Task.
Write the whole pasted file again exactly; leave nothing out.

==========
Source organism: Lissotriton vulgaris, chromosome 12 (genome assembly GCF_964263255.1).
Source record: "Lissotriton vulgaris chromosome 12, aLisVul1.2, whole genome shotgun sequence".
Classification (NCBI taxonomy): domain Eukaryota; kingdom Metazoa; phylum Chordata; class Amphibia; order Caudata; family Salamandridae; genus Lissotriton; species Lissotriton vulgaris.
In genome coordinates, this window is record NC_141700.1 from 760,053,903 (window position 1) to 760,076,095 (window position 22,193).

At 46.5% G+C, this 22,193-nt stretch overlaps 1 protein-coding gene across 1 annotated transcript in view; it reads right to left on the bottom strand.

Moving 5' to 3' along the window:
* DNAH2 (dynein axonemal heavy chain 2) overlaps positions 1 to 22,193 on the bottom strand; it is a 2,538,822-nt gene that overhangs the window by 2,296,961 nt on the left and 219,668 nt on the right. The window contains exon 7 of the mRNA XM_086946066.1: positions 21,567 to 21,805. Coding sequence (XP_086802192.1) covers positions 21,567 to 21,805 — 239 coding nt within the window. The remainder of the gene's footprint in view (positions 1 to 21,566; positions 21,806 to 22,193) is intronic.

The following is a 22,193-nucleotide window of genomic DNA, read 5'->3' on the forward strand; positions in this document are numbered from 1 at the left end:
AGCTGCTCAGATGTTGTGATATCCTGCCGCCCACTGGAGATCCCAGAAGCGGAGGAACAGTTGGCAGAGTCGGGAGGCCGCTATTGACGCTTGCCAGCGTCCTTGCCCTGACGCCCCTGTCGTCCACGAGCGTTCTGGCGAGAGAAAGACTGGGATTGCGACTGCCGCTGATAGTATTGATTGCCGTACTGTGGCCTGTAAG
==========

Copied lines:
Source organism: Lissotriton vulgaris, chromosome 12 (genome assembly GCF_964263255.1).
Source record: "Lissotriton vulgaris chromosome 12, aLisVul1.2, whole genome shotgun sequence".
Classification (NCBI taxonomy): domain Eukaryota; kingdom Metazoa; phylum Chordata; class Amphibia; order Caudata; family Salamandridae; genus Lissotriton; species Lissotriton vulgaris.
In genome coordinates, this window is record NC_141700.1 from 760,053,903 (window position 1) to 760,076,095 (window position 22,193).

At 46.5% G+C, this 22,193-nt stretch overlaps 1 protein-coding gene across 1 annotated transcript in view; it reads right to left on the bottom strand.

Moving 5' to 3' along the window:
* DNAH2 (dynein axonemal heavy chain 2) overlaps positions 1 to 22,193 on the bottom strand; it is a 2,538,822-nt gene that overhangs the window by 2,296,961 nt on the left and 219,668 nt on the right. The window contains exon 7 of the mRNA XM_086946066.1: positions 21,567 to 21,805. Coding sequence (XP_086802192.1) covers positions 21,567 to 21,805 — 239 coding nt within the window. The remainder of the gene's footprint in view (positions 1 to 21,566; positions 21,806 to 22,193) is intronic.

The following is a 22,193-nucleotide window of genomic DNA, read 5'->3' on the forward strand; positions in this document are numbered from 1 at the left end:
AGCTGCTCAGATGTTGTGATATCCTGCCGCCCACTGGAGATCCCAGAAGCGGAGGAACAGTTGGCAGAGTCGGGAGGCCGCTATTGACGCTTGCCAGCGTCCTTGCCCTGACGCCCCTGTCGTCCACGAGCGTTCTGGCGAGAGAAAGACTGGGATTGCGACTGCCGCTGATAGTATTGATTGCCGTACTGTGGCCTGTAAG